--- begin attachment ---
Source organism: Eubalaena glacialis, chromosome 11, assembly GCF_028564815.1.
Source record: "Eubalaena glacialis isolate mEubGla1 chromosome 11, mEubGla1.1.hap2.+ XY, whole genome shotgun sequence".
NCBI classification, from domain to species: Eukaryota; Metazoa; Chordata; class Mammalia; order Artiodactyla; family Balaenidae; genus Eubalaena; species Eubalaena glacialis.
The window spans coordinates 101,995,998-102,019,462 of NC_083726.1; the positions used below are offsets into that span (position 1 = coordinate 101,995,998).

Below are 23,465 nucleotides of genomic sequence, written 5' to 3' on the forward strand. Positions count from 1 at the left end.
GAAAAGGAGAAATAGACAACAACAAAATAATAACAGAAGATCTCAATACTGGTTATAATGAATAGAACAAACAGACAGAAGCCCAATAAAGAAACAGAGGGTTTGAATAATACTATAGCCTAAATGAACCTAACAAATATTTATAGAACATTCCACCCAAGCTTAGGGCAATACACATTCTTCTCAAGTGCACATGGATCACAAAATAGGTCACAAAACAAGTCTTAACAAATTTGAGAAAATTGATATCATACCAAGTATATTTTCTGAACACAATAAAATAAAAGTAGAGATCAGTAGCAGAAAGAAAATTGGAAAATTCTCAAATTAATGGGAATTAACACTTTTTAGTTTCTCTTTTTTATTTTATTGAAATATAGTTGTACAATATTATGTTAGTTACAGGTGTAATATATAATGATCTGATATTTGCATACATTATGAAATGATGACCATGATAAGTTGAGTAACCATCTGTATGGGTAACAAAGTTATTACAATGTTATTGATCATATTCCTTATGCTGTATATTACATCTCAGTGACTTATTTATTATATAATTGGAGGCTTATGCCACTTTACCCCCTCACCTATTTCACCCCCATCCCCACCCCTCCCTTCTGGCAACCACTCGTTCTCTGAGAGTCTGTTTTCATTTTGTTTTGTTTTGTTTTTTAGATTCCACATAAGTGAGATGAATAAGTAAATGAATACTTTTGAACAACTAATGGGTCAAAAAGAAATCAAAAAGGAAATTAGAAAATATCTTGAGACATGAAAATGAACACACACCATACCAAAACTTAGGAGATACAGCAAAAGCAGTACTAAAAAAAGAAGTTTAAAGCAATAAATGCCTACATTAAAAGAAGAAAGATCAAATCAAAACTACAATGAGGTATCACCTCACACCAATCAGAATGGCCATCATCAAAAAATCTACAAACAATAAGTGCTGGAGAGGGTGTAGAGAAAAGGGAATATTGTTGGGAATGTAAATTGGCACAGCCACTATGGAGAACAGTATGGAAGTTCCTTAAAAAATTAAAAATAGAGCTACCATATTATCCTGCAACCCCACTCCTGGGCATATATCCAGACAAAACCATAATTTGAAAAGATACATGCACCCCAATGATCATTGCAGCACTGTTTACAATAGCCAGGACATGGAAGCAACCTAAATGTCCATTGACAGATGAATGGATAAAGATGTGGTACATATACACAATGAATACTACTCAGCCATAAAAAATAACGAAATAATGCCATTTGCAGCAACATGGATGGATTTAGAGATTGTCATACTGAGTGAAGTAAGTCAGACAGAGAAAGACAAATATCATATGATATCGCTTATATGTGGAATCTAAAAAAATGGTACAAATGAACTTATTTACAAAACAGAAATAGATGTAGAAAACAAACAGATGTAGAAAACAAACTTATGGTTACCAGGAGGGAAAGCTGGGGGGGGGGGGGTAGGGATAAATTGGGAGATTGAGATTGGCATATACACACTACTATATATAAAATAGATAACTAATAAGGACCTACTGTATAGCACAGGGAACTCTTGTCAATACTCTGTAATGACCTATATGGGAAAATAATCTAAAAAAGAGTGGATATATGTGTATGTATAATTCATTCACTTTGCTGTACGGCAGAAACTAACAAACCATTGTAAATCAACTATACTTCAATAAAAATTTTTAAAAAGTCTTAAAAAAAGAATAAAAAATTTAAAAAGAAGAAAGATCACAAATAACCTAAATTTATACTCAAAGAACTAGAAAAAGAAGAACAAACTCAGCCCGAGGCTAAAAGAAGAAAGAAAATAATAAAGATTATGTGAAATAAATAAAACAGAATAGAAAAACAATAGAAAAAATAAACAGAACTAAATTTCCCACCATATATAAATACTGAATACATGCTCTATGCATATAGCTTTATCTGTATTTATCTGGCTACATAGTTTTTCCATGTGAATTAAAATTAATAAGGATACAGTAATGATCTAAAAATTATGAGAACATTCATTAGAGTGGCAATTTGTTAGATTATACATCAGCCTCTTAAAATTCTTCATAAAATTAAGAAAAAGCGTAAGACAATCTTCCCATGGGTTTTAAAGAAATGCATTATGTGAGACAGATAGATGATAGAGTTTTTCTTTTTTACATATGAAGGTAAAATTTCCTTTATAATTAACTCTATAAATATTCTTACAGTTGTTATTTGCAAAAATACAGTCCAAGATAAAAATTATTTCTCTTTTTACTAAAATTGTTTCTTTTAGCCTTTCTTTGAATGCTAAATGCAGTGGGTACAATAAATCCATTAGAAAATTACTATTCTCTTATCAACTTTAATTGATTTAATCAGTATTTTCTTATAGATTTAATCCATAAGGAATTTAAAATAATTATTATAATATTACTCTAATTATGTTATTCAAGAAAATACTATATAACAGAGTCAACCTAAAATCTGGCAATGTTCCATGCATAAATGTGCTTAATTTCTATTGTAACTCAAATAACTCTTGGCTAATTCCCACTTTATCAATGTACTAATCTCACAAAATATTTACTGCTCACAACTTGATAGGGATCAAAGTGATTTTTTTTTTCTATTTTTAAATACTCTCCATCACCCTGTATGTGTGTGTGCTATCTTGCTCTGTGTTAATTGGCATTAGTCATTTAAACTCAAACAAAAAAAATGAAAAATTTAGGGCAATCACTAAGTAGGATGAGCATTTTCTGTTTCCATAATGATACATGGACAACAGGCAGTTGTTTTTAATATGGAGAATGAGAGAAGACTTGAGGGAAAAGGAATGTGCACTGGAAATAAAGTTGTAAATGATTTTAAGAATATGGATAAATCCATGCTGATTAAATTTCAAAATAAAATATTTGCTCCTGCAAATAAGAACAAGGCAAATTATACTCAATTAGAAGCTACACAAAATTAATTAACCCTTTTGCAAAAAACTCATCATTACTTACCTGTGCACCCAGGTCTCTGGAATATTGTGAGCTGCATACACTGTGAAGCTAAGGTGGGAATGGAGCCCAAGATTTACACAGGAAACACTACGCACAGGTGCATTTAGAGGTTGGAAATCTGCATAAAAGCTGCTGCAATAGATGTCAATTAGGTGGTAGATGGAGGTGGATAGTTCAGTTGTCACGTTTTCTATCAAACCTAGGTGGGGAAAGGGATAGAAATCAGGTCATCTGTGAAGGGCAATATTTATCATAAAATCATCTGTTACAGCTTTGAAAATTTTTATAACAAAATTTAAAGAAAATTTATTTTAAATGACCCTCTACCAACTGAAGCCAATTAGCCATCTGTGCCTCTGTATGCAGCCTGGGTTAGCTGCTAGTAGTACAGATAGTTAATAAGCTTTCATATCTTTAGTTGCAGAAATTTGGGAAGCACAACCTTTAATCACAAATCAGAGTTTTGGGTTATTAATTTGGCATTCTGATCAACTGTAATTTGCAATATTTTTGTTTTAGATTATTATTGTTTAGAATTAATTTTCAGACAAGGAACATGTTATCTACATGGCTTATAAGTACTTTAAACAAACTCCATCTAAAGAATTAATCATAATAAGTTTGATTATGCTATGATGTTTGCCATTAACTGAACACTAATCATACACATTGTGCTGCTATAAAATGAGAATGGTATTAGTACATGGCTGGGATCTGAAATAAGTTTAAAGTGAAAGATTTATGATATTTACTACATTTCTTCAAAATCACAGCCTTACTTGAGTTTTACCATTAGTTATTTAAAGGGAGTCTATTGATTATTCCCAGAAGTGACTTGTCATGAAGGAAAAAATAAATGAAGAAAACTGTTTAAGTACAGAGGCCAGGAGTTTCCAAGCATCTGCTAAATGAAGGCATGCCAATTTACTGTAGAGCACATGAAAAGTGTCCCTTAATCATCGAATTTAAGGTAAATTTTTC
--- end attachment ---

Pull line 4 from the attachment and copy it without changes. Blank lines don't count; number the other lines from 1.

The window spans coordinates 101,995,998-102,019,462 of NC_083726.1; the positions used below are offsets into that span (position 1 = coordinate 101,995,998).